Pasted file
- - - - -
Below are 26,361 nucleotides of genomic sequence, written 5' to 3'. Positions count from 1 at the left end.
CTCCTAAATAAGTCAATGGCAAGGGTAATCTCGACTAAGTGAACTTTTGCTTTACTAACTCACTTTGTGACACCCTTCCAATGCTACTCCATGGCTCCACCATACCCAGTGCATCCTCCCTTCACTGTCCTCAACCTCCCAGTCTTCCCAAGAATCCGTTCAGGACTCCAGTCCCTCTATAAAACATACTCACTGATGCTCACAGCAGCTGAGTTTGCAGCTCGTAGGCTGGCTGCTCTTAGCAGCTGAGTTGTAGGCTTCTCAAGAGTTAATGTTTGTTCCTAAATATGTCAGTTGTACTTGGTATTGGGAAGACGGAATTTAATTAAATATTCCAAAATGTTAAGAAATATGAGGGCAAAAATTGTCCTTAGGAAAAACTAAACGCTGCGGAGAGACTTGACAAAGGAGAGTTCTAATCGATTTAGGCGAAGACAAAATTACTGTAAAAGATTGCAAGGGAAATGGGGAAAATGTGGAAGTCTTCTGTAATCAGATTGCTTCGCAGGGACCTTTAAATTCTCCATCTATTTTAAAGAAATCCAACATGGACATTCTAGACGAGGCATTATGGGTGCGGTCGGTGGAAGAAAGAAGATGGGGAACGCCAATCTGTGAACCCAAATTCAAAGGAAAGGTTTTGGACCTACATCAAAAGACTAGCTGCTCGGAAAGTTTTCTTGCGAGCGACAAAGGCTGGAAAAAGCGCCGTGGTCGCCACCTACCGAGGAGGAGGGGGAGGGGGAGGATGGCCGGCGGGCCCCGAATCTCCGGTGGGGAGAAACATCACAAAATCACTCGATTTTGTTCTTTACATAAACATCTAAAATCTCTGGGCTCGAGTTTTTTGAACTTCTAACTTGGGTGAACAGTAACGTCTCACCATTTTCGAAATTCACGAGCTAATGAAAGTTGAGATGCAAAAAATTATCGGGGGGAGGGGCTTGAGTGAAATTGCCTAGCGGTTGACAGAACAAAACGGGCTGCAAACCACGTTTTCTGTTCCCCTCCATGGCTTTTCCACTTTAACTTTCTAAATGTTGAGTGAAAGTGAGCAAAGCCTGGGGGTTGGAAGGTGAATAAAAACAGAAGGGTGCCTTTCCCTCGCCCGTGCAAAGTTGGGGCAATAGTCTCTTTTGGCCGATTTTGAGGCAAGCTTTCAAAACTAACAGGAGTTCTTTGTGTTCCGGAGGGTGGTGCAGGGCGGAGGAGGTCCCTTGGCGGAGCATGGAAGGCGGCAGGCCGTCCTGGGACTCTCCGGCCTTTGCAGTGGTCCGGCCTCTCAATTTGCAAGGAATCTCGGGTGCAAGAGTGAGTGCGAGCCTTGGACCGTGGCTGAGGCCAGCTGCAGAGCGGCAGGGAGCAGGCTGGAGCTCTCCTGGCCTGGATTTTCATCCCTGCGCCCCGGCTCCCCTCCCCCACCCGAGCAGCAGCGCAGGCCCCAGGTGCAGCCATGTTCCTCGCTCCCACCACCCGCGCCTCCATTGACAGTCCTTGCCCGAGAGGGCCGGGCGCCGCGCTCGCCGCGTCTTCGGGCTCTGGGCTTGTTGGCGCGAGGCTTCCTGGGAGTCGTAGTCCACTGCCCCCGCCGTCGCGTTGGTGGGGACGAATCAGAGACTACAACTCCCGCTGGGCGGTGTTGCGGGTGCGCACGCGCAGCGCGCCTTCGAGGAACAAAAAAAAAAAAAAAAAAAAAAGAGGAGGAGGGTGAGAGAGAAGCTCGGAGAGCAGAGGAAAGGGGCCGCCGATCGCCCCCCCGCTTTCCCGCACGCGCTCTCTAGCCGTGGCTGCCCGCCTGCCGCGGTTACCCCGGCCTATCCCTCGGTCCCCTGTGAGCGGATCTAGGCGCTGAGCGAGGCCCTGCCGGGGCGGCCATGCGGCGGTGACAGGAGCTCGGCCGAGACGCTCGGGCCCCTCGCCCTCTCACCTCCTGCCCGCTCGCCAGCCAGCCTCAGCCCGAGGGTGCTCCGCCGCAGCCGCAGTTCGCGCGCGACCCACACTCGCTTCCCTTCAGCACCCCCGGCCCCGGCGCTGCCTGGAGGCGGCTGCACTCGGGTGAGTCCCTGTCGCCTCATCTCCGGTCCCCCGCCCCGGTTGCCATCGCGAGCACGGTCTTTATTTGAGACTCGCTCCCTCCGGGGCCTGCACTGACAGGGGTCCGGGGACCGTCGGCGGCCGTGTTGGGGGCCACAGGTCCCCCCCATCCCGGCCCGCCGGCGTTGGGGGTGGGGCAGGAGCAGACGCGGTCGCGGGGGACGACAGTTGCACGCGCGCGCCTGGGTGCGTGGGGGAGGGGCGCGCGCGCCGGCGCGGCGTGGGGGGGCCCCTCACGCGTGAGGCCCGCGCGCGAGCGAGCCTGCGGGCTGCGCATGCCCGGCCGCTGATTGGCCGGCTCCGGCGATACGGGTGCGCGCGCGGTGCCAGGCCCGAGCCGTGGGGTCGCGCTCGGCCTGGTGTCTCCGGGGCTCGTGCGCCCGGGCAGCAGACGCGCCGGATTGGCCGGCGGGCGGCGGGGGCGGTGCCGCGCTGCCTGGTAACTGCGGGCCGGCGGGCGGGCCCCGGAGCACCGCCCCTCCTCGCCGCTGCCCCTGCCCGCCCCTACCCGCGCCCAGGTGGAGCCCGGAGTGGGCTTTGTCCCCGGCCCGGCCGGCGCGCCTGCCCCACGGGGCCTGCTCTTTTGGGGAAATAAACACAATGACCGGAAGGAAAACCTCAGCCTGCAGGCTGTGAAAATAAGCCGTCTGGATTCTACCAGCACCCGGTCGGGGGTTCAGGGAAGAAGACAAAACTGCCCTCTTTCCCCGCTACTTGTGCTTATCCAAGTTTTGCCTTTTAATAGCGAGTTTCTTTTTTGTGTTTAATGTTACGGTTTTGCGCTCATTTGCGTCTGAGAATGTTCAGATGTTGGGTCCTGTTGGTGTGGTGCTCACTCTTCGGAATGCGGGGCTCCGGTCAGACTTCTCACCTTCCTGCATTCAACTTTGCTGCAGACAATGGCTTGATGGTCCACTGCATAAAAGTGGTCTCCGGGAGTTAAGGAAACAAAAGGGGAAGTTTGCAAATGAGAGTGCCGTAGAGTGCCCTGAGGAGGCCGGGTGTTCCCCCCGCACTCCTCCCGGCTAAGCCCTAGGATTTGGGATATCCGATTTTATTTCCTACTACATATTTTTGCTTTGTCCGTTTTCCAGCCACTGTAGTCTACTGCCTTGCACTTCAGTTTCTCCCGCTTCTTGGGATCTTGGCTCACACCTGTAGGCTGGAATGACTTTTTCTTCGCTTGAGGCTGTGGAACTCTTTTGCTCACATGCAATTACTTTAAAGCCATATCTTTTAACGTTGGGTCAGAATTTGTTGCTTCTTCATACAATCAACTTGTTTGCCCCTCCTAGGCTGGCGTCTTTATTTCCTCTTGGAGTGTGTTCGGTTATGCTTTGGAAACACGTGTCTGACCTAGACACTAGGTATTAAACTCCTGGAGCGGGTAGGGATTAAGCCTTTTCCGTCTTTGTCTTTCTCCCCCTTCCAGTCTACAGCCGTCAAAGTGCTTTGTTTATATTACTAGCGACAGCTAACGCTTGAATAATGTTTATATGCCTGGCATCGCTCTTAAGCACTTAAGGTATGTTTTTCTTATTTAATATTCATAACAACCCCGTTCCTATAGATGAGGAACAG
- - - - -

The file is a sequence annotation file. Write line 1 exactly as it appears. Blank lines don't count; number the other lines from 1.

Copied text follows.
Below are 26,361 nucleotides of genomic sequence, written 5' to 3'. Positions count from 1 at the left end.